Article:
This program provides financial assistance for qualified individuals living with HNC and requires an application.

Financial and insurance information

A guide to understanding and managing medical costs and health insurance.

Resources to help navigate Medicare

A selection of educational tools and resources to help you better understand the role of Medicare and Medicaid services.

Family Reach

Family Reach is a nonprofit that provides financial support to those affected by cancer and helps cover costs such as food, housing, and transportation to and from treatment.

Magnolia Purpose in Planning

Legal and financial resources designed to help people plan for the future.

Resources for caregivers

If you are providing care to someone with HNC, it's important to be aware of what to expect. Taking care of yourself is vital so that you can provide the physical, emotional, or practical support that your loved one needs. These resources may help, or you can contact HNCA, SPOHNC, THANC or CancerCare directly for more information.

Collected resources for caregivers

A curated collection of resources and information specifically for caregivers.

Caregiver resource hub

A central hub with a comprehensive selection of resources to help caregivers better understand their role and their rights, including guides, checklists, videos, and more.

Balancing caregiving and work

Resources to help navigate your career while caregiving.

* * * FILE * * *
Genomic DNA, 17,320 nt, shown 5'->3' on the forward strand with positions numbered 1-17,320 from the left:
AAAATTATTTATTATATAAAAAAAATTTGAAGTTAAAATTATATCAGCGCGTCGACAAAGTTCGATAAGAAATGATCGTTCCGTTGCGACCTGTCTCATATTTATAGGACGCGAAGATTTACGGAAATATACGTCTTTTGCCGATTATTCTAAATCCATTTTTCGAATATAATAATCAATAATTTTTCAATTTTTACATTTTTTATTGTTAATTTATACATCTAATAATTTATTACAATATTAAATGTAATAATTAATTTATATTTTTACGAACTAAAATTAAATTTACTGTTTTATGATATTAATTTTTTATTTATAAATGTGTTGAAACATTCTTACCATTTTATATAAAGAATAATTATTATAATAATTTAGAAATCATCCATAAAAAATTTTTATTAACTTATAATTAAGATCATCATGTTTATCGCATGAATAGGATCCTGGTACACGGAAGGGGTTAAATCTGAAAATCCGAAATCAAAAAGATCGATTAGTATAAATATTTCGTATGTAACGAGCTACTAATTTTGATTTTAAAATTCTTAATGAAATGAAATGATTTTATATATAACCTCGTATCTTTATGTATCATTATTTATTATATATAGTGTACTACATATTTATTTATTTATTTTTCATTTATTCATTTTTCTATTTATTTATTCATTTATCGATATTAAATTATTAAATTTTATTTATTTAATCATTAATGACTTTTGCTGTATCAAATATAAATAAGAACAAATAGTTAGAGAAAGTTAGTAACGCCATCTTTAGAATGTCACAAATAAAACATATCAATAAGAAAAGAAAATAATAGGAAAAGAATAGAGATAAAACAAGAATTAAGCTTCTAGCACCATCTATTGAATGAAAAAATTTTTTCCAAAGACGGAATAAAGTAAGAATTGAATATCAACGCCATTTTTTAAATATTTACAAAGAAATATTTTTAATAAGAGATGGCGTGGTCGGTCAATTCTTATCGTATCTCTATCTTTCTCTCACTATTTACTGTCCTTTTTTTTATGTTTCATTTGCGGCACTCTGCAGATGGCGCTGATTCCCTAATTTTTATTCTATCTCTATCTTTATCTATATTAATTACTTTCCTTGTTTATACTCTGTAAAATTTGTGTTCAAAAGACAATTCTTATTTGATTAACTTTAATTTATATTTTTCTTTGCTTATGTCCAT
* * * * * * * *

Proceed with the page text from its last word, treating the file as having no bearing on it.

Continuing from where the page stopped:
Navigating important conversations as a caregiver

Download a PDF with tips for conversations with co-workers, family, healthcare providers, and more.

Search clinical trials

Clinical trials are research-based studies to test investigative treatments. There are many medicines for different types of HNC in development. Below are links to resources where you can search for clinical trials to potentially discuss with your oncologist.

Clinical trial navigation service

Get help with finding past and current clinical trials for HNC with this free service.

Clinical trial finder

Fill out a short questionnaire about your HNC to automatically identify clinical trials in North America with eligibility criteria that match.

Clinical trial backgrounder and finder

Learn about how clinical trials work, what to consider before enrolling in one, and explore clinical trials.









Watch the video below to hear the personal stories of 7 people affected by HNC and how they're each #MoreThanHNC

To view more personal stories, visit the Made of More YouTube channel.

You are now exiting and entering a third-party resource.

Eisai Inc. does not review the information contained on the following resource for content, accuracy, or completeness. Use of and access to the information are subject to the terms, limitations, and conditions set by the third-party producer. Eisai Inc. makes no claims about the accuracy or any other aspect of the information contained on this resource, nor does Eisai Inc. necessarily endorse this resource.



How is Allison Made of More? She's a...

Meet Allison